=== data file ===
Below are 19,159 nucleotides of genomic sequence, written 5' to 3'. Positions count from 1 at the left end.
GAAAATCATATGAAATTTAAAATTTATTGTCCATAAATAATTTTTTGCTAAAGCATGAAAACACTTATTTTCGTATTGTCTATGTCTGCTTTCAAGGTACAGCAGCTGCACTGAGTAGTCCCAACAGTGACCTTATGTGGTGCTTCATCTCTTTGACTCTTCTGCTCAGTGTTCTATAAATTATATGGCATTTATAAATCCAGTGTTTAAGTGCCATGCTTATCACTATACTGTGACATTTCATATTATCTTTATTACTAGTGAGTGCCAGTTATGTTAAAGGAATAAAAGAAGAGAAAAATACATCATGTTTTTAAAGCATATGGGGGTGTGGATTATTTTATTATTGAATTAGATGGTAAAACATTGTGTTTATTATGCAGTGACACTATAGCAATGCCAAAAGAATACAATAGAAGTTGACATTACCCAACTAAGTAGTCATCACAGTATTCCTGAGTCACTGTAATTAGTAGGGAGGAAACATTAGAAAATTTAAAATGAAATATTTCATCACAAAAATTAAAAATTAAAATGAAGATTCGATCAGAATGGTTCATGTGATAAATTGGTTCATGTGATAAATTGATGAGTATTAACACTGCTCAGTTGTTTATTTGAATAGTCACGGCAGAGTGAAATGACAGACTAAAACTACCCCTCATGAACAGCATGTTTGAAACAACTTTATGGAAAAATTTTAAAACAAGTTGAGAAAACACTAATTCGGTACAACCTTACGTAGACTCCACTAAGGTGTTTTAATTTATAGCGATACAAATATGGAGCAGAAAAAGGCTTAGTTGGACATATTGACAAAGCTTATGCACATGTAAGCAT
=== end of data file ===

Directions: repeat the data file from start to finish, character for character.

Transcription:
Below are 19,159 nucleotides of genomic sequence, written 5' to 3'. Positions count from 1 at the left end.
GAAAATCATATGAAATTTAAAATTTATTGTCCATAAATAATTTTTTGCTAAAGCATGAAAACACTTATTTTCGTATTGTCTATGTCTGCTTTCAAGGTACAGCAGCTGCACTGAGTAGTCCCAACAGTGACCTTATGTGGTGCTTCATCTCTTTGACTCTTCTGCTCAGTGTTCTATAAATTATATGGCATTTATAAATCCAGTGTTTAAGTGCCATGCTTATCACTATACTGTGACATTTCATATTATCTTTATTACTAGTGAGTGCCAGTTATGTTAAAGGAATAAAAGAAGAGAAAAATACATCATGTTTTTAAAGCATATGGGGGTGTGGATTATTTTATTATTGAATTAGATGGTAAAACATTGTGTTTATTATGCAGTGACACTATAGCAATGCCAAAAGAATACAATAGAAGTTGACATTACCCAACTAAGTAGTCATCACAGTATTCCTGAGTCACTGTAATTAGTAGGGAGGAAACATTAGAAAATTTAAAATGAAATATTTCATCACAAAAATTAAAAATTAAAATGAAGATTCGATCAGAATGGTTCATGTGATAAATTGGTTCATGTGATAAATTGATGAGTATTAACACTGCTCAGTTGTTTATTTGAATAGTCACGGCAGAGTGAAATGACAGACTAAAACTACCCCTCATGAACAGCATGTTTGAAACAACTTTATGGAAAAATTTTAAAACAAGTTGAGAAAACACTAATTCGGTACAACCTTACGTAGACTCCACTAAGGTGTTTTAATTTATAGCGATACAAATATGGAGCAGAAAAAGGCTTAGTTGGACATATTGACAAAGCTTATGCACATGTAAGCAT